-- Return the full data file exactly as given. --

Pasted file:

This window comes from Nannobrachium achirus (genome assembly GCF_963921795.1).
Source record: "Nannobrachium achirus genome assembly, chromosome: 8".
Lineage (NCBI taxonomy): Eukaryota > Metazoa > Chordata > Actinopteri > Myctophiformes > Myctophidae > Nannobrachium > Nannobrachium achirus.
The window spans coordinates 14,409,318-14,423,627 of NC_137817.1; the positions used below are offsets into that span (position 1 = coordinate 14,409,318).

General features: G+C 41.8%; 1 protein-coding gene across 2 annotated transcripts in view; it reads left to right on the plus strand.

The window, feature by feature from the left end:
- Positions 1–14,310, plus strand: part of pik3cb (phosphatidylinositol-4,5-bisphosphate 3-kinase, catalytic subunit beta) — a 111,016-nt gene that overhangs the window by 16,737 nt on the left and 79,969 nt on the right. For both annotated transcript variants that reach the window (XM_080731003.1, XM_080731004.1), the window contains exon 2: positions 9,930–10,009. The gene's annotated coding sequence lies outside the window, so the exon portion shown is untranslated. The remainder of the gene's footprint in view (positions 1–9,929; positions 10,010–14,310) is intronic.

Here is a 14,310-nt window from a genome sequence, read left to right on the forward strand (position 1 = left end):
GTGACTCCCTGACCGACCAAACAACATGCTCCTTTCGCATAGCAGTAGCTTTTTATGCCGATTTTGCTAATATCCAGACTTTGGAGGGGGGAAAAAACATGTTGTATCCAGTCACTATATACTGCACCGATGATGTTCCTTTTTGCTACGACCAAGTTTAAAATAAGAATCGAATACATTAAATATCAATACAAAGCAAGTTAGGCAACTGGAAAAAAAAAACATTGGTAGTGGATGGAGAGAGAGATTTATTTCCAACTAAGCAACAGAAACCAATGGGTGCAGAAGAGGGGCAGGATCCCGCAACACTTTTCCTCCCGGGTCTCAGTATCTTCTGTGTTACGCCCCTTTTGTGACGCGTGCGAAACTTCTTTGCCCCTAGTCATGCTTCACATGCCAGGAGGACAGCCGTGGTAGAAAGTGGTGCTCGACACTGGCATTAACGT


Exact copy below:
This window comes from Nannobrachium achirus (genome assembly GCF_963921795.1).
Source record: "Nannobrachium achirus genome assembly, chromosome: 8".
Lineage (NCBI taxonomy): Eukaryota > Metazoa > Chordata > Actinopteri > Myctophiformes > Myctophidae > Nannobrachium > Nannobrachium achirus.
The window spans coordinates 14,409,318-14,423,627 of NC_137817.1; the positions used below are offsets into that span (position 1 = coordinate 14,409,318).

General features: G+C 41.8%; 1 protein-coding gene across 2 annotated transcripts in view; it reads left to right on the plus strand.

The window, feature by feature from the left end:
- Positions 1–14,310, plus strand: part of pik3cb (phosphatidylinositol-4,5-bisphosphate 3-kinase, catalytic subunit beta) — a 111,016-nt gene that overhangs the window by 16,737 nt on the left and 79,969 nt on the right. For both annotated transcript variants that reach the window (XM_080731003.1, XM_080731004.1), the window contains exon 2: positions 9,930–10,009. The gene's annotated coding sequence lies outside the window, so the exon portion shown is untranslated. The remainder of the gene's footprint in view (positions 1–9,929; positions 10,010–14,310) is intronic.

Here is a 14,310-nt window from a genome sequence, read left to right on the forward strand (position 1 = left end):
GTGACTCCCTGACCGACCAAACAACATGCTCCTTTCGCATAGCAGTAGCTTTTTATGCCGATTTTGCTAATATCCAGACTTTGGAGGGGGGAAAAAACATGTTGTATCCAGTCACTATATACTGCACCGATGATGTTCCTTTTTGCTACGACCAAGTTTAAAATAAGAATCGAATACATTAAATATCAATACAAAGCAAGTTAGGCAACTGGAAAAAAAAAACATTGGTAGTGGATGGAGAGAGAGATTTATTTCCAACTAAGCAACAGAAACCAATGGGTGCAGAAGAGGGGCAGGATCCCGCAACACTTTTCCTCCCGGGTCTCAGTATCTTCTGTGTTACGCCCCTTTTGTGACGCGTGCGAAACTTCTTTGCCCCTAGTCATGCTTCACATGCCAGGAGGACAGCCGTGGTAGAAAGTGGTGCTCGACACTGGCATTAACGT